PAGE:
Verbal and Non-Verbal Skills by the Social Worker

Watch the video with the link below and then identify at least 15 or more instances of: (Must have no less than 15 instances).

  1. Skills the social worker demonstrates, both verbal and nonverbal. (those related to active listening, focusing, seeking concreteness) as well as t (circular questioning, reframing, perspectival questioning etc.). Be specific and explain why! Ex: Do not simply say ‘active listening’- are they using acknowledgement based on body language? perspectival questioning bring bringing in other points of view? Also remember that an instance may be more then one skill. For example, a statement may include both validating as the first sentence and perspective taking following it.
  2. Family dynamics (roles, communication styles, rules, intergenerational patterns etc.)
  3. Moments the social worker could have done something differently, and provide specific examples of statements or actions that could have improved these moments. Please identify at least three.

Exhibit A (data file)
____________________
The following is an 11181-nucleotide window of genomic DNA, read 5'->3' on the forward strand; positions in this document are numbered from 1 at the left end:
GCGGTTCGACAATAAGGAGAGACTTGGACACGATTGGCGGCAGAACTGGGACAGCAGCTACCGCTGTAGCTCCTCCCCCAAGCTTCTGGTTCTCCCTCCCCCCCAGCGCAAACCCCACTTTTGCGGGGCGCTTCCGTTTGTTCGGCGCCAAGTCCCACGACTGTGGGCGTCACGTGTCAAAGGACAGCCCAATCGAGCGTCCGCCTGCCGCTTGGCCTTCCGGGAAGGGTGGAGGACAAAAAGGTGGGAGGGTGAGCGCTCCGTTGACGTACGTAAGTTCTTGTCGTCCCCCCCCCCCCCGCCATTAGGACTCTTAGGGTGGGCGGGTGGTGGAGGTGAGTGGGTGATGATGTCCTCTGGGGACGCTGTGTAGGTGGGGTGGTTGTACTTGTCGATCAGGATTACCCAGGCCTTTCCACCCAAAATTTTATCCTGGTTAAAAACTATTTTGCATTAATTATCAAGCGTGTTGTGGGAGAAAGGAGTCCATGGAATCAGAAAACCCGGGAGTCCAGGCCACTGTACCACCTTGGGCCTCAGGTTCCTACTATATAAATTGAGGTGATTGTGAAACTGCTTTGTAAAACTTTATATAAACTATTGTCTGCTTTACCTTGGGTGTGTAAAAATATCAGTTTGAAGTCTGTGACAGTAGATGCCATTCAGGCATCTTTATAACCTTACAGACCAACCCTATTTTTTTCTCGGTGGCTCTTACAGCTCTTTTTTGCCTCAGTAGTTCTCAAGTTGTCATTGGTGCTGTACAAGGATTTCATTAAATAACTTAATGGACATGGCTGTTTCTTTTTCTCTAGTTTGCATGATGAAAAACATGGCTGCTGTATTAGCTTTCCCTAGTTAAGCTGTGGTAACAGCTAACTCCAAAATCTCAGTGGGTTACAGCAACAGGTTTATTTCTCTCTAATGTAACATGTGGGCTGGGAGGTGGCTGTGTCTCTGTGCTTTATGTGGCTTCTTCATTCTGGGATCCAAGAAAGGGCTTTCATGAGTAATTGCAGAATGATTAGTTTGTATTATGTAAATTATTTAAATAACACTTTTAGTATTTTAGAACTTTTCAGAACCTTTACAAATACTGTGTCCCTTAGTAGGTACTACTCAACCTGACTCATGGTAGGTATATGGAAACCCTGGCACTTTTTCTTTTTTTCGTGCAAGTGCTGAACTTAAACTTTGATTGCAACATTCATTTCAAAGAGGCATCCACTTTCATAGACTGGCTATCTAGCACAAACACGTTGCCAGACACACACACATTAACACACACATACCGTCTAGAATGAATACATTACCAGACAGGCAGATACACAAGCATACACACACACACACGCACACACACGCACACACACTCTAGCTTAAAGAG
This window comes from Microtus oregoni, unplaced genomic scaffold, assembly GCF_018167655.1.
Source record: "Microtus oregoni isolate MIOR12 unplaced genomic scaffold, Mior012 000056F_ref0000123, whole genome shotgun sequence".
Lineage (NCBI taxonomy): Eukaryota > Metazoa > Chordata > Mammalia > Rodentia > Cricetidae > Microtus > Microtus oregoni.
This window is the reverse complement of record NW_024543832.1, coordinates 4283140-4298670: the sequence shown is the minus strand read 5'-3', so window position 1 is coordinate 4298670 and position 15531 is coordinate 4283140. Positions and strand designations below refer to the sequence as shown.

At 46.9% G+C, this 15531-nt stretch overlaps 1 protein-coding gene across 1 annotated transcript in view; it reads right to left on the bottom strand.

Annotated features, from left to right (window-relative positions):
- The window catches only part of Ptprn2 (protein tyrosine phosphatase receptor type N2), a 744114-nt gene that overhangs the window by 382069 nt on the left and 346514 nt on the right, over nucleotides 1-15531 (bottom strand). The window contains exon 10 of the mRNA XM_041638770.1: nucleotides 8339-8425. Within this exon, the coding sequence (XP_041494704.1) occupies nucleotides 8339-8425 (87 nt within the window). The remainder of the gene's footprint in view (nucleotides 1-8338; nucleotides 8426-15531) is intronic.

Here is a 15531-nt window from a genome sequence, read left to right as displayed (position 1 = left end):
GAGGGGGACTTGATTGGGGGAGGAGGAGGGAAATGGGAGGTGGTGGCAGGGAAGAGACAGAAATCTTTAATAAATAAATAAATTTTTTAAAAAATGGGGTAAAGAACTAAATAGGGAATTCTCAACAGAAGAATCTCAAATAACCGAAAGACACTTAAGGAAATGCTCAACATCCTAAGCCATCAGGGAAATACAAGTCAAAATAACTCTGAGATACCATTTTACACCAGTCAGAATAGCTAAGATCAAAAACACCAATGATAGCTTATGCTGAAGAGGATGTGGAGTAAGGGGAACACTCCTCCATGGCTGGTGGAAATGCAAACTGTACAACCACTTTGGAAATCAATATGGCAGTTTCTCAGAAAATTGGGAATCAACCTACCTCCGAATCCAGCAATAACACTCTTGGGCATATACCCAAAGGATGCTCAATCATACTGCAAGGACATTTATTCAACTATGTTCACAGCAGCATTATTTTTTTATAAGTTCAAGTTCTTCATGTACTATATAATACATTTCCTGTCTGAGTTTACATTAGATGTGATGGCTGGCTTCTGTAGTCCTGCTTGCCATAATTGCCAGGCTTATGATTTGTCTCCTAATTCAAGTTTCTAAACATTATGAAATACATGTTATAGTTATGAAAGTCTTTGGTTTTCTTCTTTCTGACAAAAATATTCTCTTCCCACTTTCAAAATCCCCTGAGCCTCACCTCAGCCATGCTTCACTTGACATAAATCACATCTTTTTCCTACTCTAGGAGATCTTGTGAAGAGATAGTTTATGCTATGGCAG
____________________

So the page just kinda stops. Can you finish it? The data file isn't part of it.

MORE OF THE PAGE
“Family Counseling Role-Play – Relational Problem with Couple and Daughter”

Verbal and Non-Verbal Skills by the Social Worker

The social worker effectively uses interpersonal skills when interacting with Tracy, Charles, and Anna. The social worker practices active listening and turn-taking when communicating with the three clients (Grande, 2017). The first instance where the social worker illustrates active listening and turn-taking is when Tracy explains the challenge the family faces when raising their daughter  Anna. The social worker is attentively listening and asks questions (Grande, 2017). The second instance that highlights the social worker’s use of verbal and non-verbal skills is when he nods to the speakers (Grande, 2017). The nodding illustrates that he is committed to the conversation and understands the speaker’s words (Leathers and Eaves, 2015). The third and fourth instances are the social worker’s process of knowing when to ask questions and effective turn-taking (Grande, 2017). The social worker’s technique, in turn-taking, allows him to give speakers adequate time to express themselves before asking a question (Leathers and Eaves, 2015). For example, when Tracy informs him how law enforcers were involved in Anna’s case because her behavior was getting out of control, the speaker waits for Tracy to complete the sentence for him to ask if Anna was arrested. Moreover, the social worker asks questions to improve his understanding of the situation (Lorié et al., 2017). The social worker uses verbal and non-verbal skills interchangeably in communication leading to effective listening and speaking skills.